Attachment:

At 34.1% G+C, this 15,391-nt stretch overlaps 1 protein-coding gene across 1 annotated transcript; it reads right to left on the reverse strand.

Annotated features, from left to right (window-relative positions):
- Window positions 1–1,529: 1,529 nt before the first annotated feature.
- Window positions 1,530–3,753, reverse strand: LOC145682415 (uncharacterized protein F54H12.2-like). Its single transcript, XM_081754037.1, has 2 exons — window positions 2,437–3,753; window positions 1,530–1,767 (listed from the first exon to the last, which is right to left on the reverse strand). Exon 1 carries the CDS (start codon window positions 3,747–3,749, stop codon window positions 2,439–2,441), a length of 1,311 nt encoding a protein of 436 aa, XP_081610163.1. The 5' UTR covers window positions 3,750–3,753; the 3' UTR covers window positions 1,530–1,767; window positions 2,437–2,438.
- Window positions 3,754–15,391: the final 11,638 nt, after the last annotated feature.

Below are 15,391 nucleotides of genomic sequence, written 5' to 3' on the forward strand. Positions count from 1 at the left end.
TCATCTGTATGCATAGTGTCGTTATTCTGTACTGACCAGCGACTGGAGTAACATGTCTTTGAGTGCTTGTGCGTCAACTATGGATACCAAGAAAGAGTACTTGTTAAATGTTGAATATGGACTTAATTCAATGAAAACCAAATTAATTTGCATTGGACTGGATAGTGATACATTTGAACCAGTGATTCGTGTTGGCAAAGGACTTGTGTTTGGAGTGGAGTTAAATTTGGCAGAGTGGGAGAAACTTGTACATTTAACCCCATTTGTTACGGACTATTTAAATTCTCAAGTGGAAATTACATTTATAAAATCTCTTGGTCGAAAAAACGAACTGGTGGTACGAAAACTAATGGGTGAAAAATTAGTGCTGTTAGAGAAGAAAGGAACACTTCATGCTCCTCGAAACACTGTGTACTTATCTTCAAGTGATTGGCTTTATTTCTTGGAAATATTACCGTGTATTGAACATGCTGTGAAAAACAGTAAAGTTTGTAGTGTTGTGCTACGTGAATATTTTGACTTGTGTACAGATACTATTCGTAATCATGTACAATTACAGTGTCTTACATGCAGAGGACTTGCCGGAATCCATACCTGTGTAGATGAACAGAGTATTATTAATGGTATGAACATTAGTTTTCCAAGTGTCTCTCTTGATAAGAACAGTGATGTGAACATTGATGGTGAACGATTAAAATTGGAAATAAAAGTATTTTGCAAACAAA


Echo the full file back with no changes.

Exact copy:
At 34.1% G+C, this 15,391-nt stretch overlaps 1 protein-coding gene across 1 annotated transcript; it reads right to left on the reverse strand.

Annotated features, from left to right (window-relative positions):
- Window positions 1–1,529: 1,529 nt before the first annotated feature.
- Window positions 1,530–3,753, reverse strand: LOC145682415 (uncharacterized protein F54H12.2-like). Its single transcript, XM_081754037.1, has 2 exons — window positions 2,437–3,753; window positions 1,530–1,767 (listed from the first exon to the last, which is right to left on the reverse strand). Exon 1 carries the CDS (start codon window positions 3,747–3,749, stop codon window positions 2,439–2,441), a length of 1,311 nt encoding a protein of 436 aa, XP_081610163.1. The 5' UTR covers window positions 3,750–3,753; the 3' UTR covers window positions 1,530–1,767; window positions 2,437–2,438.
- Window positions 3,754–15,391: the final 11,638 nt, after the last annotated feature.

Below are 15,391 nucleotides of genomic sequence, written 5' to 3' on the forward strand. Positions count from 1 at the left end.
TCATCTGTATGCATAGTGTCGTTATTCTGTACTGACCAGCGACTGGAGTAACATGTCTTTGAGTGCTTGTGCGTCAACTATGGATACCAAGAAAGAGTACTTGTTAAATGTTGAATATGGACTTAATTCAATGAAAACCAAATTAATTTGCATTGGACTGGATAGTGATACATTTGAACCAGTGATTCGTGTTGGCAAAGGACTTGTGTTTGGAGTGGAGTTAAATTTGGCAGAGTGGGAGAAACTTGTACATTTAACCCCATTTGTTACGGACTATTTAAATTCTCAAGTGGAAATTACATTTATAAAATCTCTTGGTCGAAAAAACGAACTGGTGGTACGAAAACTAATGGGTGAAAAATTAGTGCTGTTAGAGAAGAAAGGAACACTTCATGCTCCTCGAAACACTGTGTACTTATCTTCAAGTGATTGGCTTTATTTCTTGGAAATATTACCGTGTATTGAACATGCTGTGAAAAACAGTAAAGTTTGTAGTGTTGTGCTACGTGAATATTTTGACTTGTGTACAGATACTATTCGTAATCATGTACAATTACAGTGTCTTACATGCAGAGGACTTGCCGGAATCCATACCTGTGTAGATGAACAGAGTATTATTAATGGTATGAACATTAGTTTTCCAAGTGTCTCTCTTGATAAGAACAGTGATGTGAACATTGATGGTGAACGATTAAAATTGGAAATAAAAGTATTTTGCAAACAAA